All SYA language courses, regardless of level, are purposefully designed to take advantage of the learning opportunities in the local and extended host country communities. Students may sit for the corresponding AP language exam in the spring even though the course is not explicitly AP.

Latin Reading - 1 Credit

Depending on enrollment, SYA will offer the following course or its equivalent.

This course is designed for students with a strong background in Latin grammar who have completed at least two years of Latin. It aims to facilitate reading skills to the point in which students can read primary texts in the original language. Emphasis will be placed on reading comprehension and deeper understanding of the texts rather than rote translation. The class affords an excellent opportunity to appreciate some of the classical masterpieces in the original language.

Advanced Topics in Latin (H) - 1 Credit

Depending on enrollment, SYA will offer the following course or its equivalent.

This course is designed for students who are not quite ready to enroll in AP Latin. Prerequisites are a solid foundation in Latin grammar, syntax and vocabulary, some background in rhetorical and metrical analysis, some exposure to Roman political history and at least one year of experience reading authentic Latin texts.

In this course, students deepen their understanding of Roman history, culture, language and literature. They develop advanced Latin skills and build analytical and critical skills through close readings of primary sources in both English and Latin. Successful completion of the course enables students to enroll in Latin 4 or AP Latin the following year.

 

AP Latin - 1 Credit

The AP Latin course focuses on the in-depth study of selections from two of the greatest works in Latin literature: Virgil’s Aeneid and Caesar’s Gallic War. The course requires students to prepare and translate the readings and place these texts in a meaningful context, which helps develop critical, historical and literary sensitivities. Throughout the course, students consider themes in ancient literature and bring these works to life through classroom discussions, debates and presentations. The use of additional English readings from both of these works will complement the Latin readings.

Introductory Greek (H) - 1 Credit

Depending on enrollment, SYA will offer the following course as an Independent Study.

This course provides an introduction to Ancient Greek language, history and culture, using a combination of traditional and modern methods. The primary text, Athenaze, gradually introduces students to all the basic Ancient Greek grammar while reading and learning about the social and political context that led to the Peloponnesian War between Athens and Sparta. Students also read and translate excerpts from Sappho, Herodotus, Sophocles, the New Testament, Homer and others.

Greek Reading (H) - 1 Credit

Depending on enrollment, SYA will offer the following course as an Independent Study.

This course begins with a review of topics from the Greek grammar text, Athenaze II, to ensure firm footing before reading Ancient Greek text selections. A thorough outline of Greek literature and mythology will accompany and complete the original texts. The aim of the course is to read, understand and translate a variety of texts, ranging from historians to tragedians to epic poetry. Readings are chosen to suit students’ initial skills and progress throughout the year. In addition, students are introduced to speaking Ancient Greek, using the Polis Method developed by professor Christophe Rico.

Ancient and Italian Art History (H) - 1 Credit

This course focuses on the evolution of Western art as it developed around the Mediterranean basin by examining painting, sculpture, architecture, decorative arts and mixed media from the Stone Age to today. Students engage in a number of topics including Italian masterworks from the Middle Ages and Ancient Roman monuments as the class explores many periods, stretching 32,000 years. By year’s end, students acquire an understanding of the objects and monuments they see daily and know how to unlock messages encoded in the world around them.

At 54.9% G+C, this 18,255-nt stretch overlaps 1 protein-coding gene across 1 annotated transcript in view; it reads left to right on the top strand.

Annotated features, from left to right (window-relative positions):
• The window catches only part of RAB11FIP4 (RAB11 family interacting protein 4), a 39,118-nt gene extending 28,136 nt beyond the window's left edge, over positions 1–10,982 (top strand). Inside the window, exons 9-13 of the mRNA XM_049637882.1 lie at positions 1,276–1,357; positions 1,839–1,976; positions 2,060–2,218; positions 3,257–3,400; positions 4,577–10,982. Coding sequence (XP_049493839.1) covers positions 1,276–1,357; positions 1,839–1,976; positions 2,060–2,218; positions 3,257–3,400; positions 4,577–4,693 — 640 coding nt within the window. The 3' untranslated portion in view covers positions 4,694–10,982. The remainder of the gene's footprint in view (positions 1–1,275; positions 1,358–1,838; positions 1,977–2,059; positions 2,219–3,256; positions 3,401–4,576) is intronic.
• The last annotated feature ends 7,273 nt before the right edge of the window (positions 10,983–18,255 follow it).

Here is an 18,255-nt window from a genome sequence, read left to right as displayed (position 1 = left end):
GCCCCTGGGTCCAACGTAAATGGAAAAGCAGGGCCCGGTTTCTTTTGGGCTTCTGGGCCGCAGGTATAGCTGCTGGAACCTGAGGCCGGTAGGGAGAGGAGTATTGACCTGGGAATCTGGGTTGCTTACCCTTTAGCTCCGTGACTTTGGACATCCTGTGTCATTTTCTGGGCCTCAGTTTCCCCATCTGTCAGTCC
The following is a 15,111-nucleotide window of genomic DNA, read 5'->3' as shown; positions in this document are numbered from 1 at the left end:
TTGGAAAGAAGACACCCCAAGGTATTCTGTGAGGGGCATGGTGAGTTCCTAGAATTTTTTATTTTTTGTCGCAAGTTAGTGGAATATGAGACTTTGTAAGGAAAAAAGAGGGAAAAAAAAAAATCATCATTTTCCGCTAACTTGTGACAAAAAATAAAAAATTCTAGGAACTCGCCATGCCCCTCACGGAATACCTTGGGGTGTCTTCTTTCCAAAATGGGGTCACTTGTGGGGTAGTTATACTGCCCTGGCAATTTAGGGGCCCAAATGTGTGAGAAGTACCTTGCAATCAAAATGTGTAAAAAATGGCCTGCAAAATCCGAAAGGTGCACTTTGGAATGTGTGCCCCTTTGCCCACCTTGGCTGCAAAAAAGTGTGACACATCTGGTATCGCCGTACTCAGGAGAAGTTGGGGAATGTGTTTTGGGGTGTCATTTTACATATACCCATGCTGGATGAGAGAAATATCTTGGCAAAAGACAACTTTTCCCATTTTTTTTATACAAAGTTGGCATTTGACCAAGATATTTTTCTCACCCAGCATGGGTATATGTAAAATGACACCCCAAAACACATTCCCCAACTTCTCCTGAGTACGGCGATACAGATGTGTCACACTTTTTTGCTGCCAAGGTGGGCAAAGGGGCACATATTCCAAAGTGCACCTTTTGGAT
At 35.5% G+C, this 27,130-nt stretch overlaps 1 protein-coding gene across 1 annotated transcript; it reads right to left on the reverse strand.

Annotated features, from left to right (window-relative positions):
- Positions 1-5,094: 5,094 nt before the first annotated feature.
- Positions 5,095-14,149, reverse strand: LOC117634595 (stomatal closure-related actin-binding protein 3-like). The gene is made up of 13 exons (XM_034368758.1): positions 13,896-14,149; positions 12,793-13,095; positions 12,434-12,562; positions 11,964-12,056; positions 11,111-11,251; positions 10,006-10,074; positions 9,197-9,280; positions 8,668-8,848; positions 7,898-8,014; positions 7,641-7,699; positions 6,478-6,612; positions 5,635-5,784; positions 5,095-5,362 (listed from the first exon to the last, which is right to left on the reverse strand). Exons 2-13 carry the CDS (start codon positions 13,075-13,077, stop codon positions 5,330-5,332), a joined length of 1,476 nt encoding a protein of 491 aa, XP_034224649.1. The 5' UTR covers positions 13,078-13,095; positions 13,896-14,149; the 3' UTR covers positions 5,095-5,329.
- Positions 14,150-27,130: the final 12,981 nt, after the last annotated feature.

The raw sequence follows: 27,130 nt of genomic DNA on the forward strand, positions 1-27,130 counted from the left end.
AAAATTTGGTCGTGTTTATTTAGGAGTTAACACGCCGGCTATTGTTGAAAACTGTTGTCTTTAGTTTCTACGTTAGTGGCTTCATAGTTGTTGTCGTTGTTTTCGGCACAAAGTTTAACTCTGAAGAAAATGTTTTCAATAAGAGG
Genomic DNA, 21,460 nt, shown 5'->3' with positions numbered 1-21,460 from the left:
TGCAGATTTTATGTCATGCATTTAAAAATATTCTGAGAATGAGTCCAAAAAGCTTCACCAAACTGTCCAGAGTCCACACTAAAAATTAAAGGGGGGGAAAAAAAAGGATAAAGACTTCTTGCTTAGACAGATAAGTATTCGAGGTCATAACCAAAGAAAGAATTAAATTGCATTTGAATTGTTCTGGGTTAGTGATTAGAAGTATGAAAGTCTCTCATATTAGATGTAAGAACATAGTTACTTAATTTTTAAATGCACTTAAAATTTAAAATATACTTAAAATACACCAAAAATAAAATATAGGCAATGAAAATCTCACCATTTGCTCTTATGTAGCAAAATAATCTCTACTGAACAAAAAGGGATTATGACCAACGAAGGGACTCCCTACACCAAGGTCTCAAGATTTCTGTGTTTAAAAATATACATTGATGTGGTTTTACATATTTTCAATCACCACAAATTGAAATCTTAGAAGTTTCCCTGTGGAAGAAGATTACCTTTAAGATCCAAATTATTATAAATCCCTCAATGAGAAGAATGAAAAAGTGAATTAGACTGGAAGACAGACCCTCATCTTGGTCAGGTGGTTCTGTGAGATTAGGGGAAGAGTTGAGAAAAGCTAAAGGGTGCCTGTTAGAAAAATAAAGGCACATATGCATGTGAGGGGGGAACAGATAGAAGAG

Excavating Ancient History (H) - 1 Credit

This course mainly focuses on three civilizations: the Greeks, the Etruscans and the Romans. Students read, analyze and comment on primary sources and archaeological remains in order to refine critical thinking skills. Topics covered are explored using the European tradition of building a solid chronology and content background combined with student-centered work and research. Students also learn to become more confident public speakers through activities such as performing re-enactments, presenting information and group activities, and interacting with Etruscan tombs, Greek theaters, Roman ruins and modern Italian culture.

Global Citizenship in the 21st Century (H) - 1 Credit

This course introduces students to the most pressing challenges faced by Italy, Europe and the world: economic crisis; technological transformations; old and new wars; human rights and discrimination; migration; educational, health and political systems; environmental issues such as climate change, pollution and sustainable development; demographic change and an aging population. Students examine these topics through various lenses – local (Viterbo), national (Italy vs. United States) and global – and learn a valuable reality: different cultures view “problems” in very different ways. Coursework takes place both in and outside the classroom. Students have the opportunity to visit national institutions – in Rome and around Italy – as well as attend conferences outside of Italy.

Applied Agroecology (H) - 1 Credit

This course combines such disciplines as biology, microbiology, ecology, chemistry and organic chemistry and takes full advantage of the rich agricultural traditions that make Italian food known the world over as delicious and healthy. With a focus on sustainability, students will experiment with real challenges facing our food and water supplies. Viterbo’s fertile soil, 12-month growing season and rich culinary customs will provide systematic comparisons between age-old practices and the applications of modern science in order to cultivate many of the local products Italy is known for, such as olive oil, wine, bread and cheese.

Students will ask research questions and employ laboratory methods in order to understand problems that present both local and global challenges. Planning and working our urban farm will provide laboratory activities as the primary focal point for class. The course methods will concentrate on inquiry, hands-on experimentation, observation, statistical analysis and discovery. Throughout the year, we will visit local farms to study the causes and effects of seasonal tasks such as harvesting, pruning and grafting.